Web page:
In 1863 a cooper in Chillicothe, Ohio, named Schyler Courier angrily responded to a group of boys throwing snowballs at him by firing his shotgun, killing one of the boys. In 1866 in Petersburg, New York, Hiram Coon warned his employer's wife, Mary Laker, to quit taunting him for his criminal past; when she would not stop, he split her head open with an ax.
Our hottest, most divisive cultural arguments are often conducted without any awareness of historical context, as the debates over abortion and capital punishment attest. But it does not have to be this way. Historians Linda Gordon and, most recently, Leslie Reagan have written excellent works on the history of abortion in the United States.
It was not the sort of place where one would expect to find the folks who produced the More-with-Less cookbook, but the massive and hermetically sealed Opryland complex in Nashville was where 9,330 Mennonites gathered in early July for a momentous meeting.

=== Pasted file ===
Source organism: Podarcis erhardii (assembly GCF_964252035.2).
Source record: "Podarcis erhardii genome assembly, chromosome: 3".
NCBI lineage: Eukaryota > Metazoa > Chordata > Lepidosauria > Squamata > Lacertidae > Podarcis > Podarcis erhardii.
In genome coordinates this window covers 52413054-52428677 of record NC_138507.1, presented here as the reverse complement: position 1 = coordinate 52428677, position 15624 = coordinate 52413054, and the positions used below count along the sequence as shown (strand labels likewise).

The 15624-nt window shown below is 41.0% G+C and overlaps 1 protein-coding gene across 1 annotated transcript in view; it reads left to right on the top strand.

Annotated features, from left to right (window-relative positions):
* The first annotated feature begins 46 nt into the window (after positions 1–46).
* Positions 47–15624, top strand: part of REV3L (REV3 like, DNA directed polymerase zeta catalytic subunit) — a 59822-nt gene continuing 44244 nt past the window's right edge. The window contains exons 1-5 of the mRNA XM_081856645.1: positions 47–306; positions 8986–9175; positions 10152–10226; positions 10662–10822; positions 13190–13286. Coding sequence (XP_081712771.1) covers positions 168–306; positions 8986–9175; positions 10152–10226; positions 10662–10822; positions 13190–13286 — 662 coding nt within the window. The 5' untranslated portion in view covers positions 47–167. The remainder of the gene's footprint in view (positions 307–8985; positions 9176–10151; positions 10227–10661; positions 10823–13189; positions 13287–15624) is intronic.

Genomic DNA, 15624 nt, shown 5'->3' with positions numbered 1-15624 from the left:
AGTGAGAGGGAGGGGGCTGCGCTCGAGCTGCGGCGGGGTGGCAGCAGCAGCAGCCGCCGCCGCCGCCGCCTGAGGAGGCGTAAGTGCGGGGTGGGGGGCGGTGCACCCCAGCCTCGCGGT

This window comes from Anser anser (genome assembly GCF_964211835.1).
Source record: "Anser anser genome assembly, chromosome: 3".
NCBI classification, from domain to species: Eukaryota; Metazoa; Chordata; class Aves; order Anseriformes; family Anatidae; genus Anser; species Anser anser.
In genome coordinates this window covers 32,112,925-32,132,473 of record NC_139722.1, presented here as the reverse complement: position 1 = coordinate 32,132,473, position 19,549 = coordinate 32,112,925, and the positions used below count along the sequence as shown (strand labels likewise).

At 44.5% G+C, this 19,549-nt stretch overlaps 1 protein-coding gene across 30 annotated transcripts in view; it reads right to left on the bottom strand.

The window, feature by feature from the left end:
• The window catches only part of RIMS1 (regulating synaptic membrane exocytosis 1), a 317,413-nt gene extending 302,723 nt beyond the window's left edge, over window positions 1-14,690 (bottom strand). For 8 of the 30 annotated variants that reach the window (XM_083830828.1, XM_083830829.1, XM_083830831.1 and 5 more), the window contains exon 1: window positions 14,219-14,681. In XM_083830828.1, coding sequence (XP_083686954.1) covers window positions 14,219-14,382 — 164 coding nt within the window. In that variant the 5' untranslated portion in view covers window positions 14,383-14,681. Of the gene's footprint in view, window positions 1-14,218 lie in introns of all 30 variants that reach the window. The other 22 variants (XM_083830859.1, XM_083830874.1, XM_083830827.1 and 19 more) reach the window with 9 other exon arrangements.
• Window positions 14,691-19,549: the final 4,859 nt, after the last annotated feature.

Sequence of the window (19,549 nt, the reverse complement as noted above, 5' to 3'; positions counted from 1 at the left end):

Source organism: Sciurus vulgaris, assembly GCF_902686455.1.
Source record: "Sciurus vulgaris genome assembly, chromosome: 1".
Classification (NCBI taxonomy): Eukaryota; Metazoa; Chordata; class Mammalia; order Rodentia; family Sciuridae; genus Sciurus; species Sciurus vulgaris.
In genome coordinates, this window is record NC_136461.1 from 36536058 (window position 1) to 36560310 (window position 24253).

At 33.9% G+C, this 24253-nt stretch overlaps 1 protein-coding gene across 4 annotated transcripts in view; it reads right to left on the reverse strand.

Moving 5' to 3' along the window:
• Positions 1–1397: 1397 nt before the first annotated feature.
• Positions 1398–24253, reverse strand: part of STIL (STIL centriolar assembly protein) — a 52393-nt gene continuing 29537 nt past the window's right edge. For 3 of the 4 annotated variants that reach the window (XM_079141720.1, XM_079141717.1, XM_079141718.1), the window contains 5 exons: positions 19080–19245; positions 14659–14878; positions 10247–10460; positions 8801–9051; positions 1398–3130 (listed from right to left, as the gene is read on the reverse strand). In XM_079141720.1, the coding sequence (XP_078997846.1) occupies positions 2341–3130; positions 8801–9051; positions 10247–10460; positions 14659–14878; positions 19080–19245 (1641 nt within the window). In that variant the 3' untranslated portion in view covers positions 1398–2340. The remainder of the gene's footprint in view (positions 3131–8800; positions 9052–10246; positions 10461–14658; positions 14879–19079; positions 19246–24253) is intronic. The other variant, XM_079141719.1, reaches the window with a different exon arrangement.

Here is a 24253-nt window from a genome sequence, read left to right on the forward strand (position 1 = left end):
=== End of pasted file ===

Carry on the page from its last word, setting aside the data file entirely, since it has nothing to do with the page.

I finish this review in the shadow of Timothy McVeigh’s execution. But while America’s most notorious mass murderer is dead, and while the pundits continue to argue the merits and meaning of his execution, news about capital punishment just keeps coming.
Just after midnight on Wednesday September 24, 1997, I watched as the state of Missouri put Samuel McDonald to death by lethal injection. I had never wanted to witness an execution, and I was devastated by what I saw. How did I come to be at the Potosi Correctional Institute on that night?
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